The Editor's Manual
Free learning resource on English grammar, punctuation, usage, and style.
Both “who” and “that” can refer to people. “Who” is preferred in formal usage.
Use commas to integrate closely related information into the flow of the sentence. Use parentheses to set off supplementary information or an afterthought from surrounding text. Use dashes to be emphatic or dramatic and make additional information or an aside stand out.
Use square brackets within parentheses to show brackets within brackets. In British style, round brackets are used within round brackets. Avoid using nested parentheses in U.S. writing.
Use “sic” to indicate a grammatical or spelling mistake in the original text of a quote. “Sic” is generally italicized in formal texts. Also enclose “sic” in brackets in formal writing.
Brackets enclose editorial comments and corrections, and any text added to a quote by someone other than the original writer. “Sic” in brackets indicates an exact reproduction. Brackets also set off parenthetical material that appears in text already within parentheses.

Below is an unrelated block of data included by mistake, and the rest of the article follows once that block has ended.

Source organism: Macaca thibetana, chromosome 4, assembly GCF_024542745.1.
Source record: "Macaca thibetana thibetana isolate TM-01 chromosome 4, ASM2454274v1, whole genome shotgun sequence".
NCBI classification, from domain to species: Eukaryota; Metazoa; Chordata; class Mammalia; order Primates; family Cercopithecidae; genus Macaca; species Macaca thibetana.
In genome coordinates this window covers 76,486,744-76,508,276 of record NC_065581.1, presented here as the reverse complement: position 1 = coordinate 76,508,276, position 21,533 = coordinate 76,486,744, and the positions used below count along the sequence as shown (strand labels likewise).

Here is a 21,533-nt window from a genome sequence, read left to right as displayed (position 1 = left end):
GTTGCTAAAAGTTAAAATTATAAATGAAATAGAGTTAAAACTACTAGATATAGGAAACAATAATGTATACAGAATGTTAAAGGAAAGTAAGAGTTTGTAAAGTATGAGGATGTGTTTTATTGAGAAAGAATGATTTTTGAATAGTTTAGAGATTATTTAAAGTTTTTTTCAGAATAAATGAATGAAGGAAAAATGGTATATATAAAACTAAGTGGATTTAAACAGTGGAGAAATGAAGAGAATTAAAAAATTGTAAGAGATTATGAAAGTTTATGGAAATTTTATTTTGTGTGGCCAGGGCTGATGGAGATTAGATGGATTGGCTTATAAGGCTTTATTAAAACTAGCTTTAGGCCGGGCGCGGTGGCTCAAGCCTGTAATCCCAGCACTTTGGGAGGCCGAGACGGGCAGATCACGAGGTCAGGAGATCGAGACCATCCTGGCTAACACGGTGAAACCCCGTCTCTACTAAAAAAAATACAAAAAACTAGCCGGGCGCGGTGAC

Use parentheses (or round brackets) to set off supplementary information from surrounding text. Such information should not be essential to the grammar of the sentence. Periods go within parentheses if they belong to the parenthetical matter but outside otherwise.
Both a colon and an em dash introduce new information that explains or builds upon something that precedes it. The colon is quieter; the dash is more emphatic and dramatic.
Avoid starting a sentence with an abbreviation in formal and academic writing. Use the full form instead, or rephrase. Acronyms, however, are acceptable in this position.
The first time you use an abbreviation in a text, write its full form and enclose the abbreviation in parentheses. If you believe readers will be more familiar with the abbreviated term, enclose the full form in parentheses instead.
An abbreviation is the shortened form of a term. It usually comprises the first letters of the words of a phrase or is the contracted form of a word.